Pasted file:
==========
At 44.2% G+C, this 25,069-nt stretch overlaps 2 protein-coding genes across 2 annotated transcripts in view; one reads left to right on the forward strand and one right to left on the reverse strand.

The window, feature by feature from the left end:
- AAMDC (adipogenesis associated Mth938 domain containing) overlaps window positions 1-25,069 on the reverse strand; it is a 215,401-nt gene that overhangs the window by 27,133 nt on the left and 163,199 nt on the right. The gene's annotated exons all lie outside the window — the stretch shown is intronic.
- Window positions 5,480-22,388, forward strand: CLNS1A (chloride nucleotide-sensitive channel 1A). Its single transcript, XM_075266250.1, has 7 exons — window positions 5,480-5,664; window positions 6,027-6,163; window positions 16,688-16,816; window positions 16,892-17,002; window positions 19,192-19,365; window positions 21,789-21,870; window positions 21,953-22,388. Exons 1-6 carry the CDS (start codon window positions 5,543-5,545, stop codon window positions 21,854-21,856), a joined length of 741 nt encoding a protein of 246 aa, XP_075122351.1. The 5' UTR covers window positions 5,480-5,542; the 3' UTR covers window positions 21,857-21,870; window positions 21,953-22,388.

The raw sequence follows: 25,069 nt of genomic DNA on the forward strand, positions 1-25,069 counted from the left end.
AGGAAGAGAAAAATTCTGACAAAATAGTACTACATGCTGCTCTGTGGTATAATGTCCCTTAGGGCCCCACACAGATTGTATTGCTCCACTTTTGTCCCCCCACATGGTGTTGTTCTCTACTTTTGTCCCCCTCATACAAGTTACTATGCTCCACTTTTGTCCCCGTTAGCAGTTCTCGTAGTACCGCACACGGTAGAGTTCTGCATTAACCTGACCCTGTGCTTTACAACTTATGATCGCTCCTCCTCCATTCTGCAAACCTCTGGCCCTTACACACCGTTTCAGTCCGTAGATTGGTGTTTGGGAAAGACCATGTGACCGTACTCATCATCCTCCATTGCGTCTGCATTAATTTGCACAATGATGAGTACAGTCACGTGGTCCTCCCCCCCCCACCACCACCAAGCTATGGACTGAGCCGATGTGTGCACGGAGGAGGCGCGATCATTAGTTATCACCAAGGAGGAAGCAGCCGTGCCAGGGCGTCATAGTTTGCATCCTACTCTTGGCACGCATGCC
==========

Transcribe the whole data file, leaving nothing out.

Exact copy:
At 44.2% G+C, this 25,069-nt stretch overlaps 2 protein-coding genes across 2 annotated transcripts in view; one reads left to right on the forward strand and one right to left on the reverse strand.

The window, feature by feature from the left end:
- AAMDC (adipogenesis associated Mth938 domain containing) overlaps window positions 1-25,069 on the reverse strand; it is a 215,401-nt gene that overhangs the window by 27,133 nt on the left and 163,199 nt on the right. The gene's annotated exons all lie outside the window — the stretch shown is intronic.
- Window positions 5,480-22,388, forward strand: CLNS1A (chloride nucleotide-sensitive channel 1A). Its single transcript, XM_075266250.1, has 7 exons — window positions 5,480-5,664; window positions 6,027-6,163; window positions 16,688-16,816; window positions 16,892-17,002; window positions 19,192-19,365; window positions 21,789-21,870; window positions 21,953-22,388. Exons 1-6 carry the CDS (start codon window positions 5,543-5,545, stop codon window positions 21,854-21,856), a joined length of 741 nt encoding a protein of 246 aa, XP_075122351.1. The 5' UTR covers window positions 5,480-5,542; the 3' UTR covers window positions 21,857-21,870; window positions 21,953-22,388.

The raw sequence follows: 25,069 nt of genomic DNA on the forward strand, positions 1-25,069 counted from the left end.
AGGAAGAGAAAAATTCTGACAAAATAGTACTACATGCTGCTCTGTGGTATAATGTCCCTTAGGGCCCCACACAGATTGTATTGCTCCACTTTTGTCCCCCCACATGGTGTTGTTCTCTACTTTTGTCCCCCTCATACAAGTTACTATGCTCCACTTTTGTCCCCGTTAGCAGTTCTCGTAGTACCGCACACGGTAGAGTTCTGCATTAACCTGACCCTGTGCTTTACAACTTATGATCGCTCCTCCTCCATTCTGCAAACCTCTGGCCCTTACACACCGTTTCAGTCCGTAGATTGGTGTTTGGGAAAGACCATGTGACCGTACTCATCATCCTCCATTGCGTCTGCATTAATTTGCACAATGATGAGTACAGTCACGTGGTCCTCCCCCCCCCACCACCACCAAGCTATGGACTGAGCCGATGTGTGCACGGAGGAGGCGCGATCATTAGTTATCACCAAGGAGGAAGCAGCCGTGCCAGGGCGTCATAGTTTGCATCCTACTCTTGGCACGCATGCC